The coronavirus has brought some of the controversy regarding tax havens back into the spotlight, with many critics of tax havens disapproving of the fact that companies that avoid paying taxes have asked for emergency loans or other forms of relief. Recent research indicates that a third of the firms within the United Kingdom that received or are receiving emergency loans from the pandemic have connections with tax havens.
The report comes from an analysis conducted by TaxWatch, a think tank that focuses on investigative efforts and has been vocally critical of tax havens.
According to this report, the Bank of England has provided 53 businesses with coronavirus loans. Of those businesses, 14 are either entirely based on tax havens or have substantial ownership by a resident of a tax haven. These 14 businesses have received loans totaling over £5 billion.
These loans are part of the scheme from the Bank of England called the coronavirus corporate financing facility (CCFF). The loan is designed to assist some of the largest companies with their credit ratings.
According to TaxWatch, one company receiving a CCFF loan is connected to a tax haven and is currently undergoing an investigation conducted by the Serious Fraud Office. Another of the companies receiving the emergency loan is presently nine months past due on filing its accounts in the United Kingdom. Neither of these companies is directly named in the report.
The report from TaxWatch mentions specific companies that have received emergency loans from the Bank of England yet are partially connected to tax havens.
British Airways, for example, received £300 million in emergency support. The parent company of British Airways is based in the UK and Spain, but it has financial links that connect it to Jersey, a known tax haven.
Chanel was also named. This luxury brand received £600 from the CCFF. The loan was obtained by Chanel Limited, which has a parent company that is based on the Cayman Islands, another known tax haven. Additionally, TaxWatch pointed out that the Wertheimer brothers, who are billionaires, have a controlling interest in the company.
The report also points to JCB, which makes diggers. The parent company of JCB is in the Netherlands, which is widely considered a tax haven despite its location within the European Union. Like Chanel, JCB received £600 million in emergency loans.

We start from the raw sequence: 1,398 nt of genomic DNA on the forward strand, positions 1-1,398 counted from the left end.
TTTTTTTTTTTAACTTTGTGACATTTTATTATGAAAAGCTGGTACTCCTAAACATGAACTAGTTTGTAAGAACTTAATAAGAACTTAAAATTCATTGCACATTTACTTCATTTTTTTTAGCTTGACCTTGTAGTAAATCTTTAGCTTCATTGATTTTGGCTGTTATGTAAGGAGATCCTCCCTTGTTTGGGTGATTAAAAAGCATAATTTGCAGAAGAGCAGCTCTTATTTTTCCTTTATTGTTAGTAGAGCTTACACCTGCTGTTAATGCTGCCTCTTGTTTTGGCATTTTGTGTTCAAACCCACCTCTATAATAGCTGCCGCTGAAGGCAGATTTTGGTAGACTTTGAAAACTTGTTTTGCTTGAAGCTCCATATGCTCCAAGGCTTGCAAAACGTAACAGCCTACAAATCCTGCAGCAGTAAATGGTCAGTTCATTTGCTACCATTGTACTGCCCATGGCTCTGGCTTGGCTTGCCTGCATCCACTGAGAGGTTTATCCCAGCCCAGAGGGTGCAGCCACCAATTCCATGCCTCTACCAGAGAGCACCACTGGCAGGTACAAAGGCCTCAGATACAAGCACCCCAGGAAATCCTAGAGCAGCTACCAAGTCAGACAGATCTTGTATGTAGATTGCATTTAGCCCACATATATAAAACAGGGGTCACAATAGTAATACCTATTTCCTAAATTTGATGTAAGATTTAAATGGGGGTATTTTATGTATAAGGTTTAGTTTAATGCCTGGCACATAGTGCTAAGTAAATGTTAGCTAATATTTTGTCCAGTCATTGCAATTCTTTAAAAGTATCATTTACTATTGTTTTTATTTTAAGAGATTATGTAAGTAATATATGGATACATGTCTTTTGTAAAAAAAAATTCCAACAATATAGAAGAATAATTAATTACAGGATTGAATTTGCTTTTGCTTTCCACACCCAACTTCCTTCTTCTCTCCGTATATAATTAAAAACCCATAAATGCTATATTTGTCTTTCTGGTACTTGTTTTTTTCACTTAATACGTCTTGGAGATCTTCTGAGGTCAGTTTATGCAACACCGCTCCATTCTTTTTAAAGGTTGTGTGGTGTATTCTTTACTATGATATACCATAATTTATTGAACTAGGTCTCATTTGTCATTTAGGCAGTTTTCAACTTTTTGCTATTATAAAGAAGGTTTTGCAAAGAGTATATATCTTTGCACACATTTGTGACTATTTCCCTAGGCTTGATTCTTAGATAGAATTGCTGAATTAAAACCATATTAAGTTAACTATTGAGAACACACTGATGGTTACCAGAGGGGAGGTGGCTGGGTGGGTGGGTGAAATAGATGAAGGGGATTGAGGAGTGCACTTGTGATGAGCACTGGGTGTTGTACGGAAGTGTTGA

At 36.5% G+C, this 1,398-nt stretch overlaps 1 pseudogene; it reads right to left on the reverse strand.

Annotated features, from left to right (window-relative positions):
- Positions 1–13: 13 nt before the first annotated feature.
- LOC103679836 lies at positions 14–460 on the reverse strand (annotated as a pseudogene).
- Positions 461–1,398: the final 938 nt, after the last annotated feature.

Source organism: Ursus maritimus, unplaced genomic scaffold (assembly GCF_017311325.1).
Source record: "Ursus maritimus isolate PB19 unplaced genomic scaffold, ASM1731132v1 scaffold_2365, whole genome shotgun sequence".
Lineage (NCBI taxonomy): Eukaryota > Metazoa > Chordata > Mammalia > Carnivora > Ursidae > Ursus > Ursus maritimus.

Comments by TaxWatch
In addition to conducting the investigation and releasing the report, TaxWatch has also spoken out about the issue and released additional explanations. The United Kingdom director of TaxWatch, George Turner, indicated that the fact that these companies are receiving loans suggests that the government does not have “any meaningful conditions” surrounding its support for business.
Turner specifically points to the fact that taxpayer money is being used for these loans, including companies without proper account filings, those that are part of a tax avoidance structure, and those under investigation for corruption and bribery.
Turner additionally pointed out that the list published by the Bank of England that TaxWatch used for its investigation does not reveal the entire list of businesses that are receiving this government support. Given the findings of the think tank regarding those on the published list, Turner strongly encourages the government to release the full list.
Comments by the Government
In response, a spokesman for the Treasury reminded listeners that the government used unprecedented speed in delivering these loans to support the economy and jobs. The spokesman argued that the CCFF directly protected hundreds of thousands of various jobs. It also supports the cash flows of some of the largest companies, enabling them to support their suppliers. According to the spokesman, the UK is still involved in tackling global tax avoidance via robust measures.
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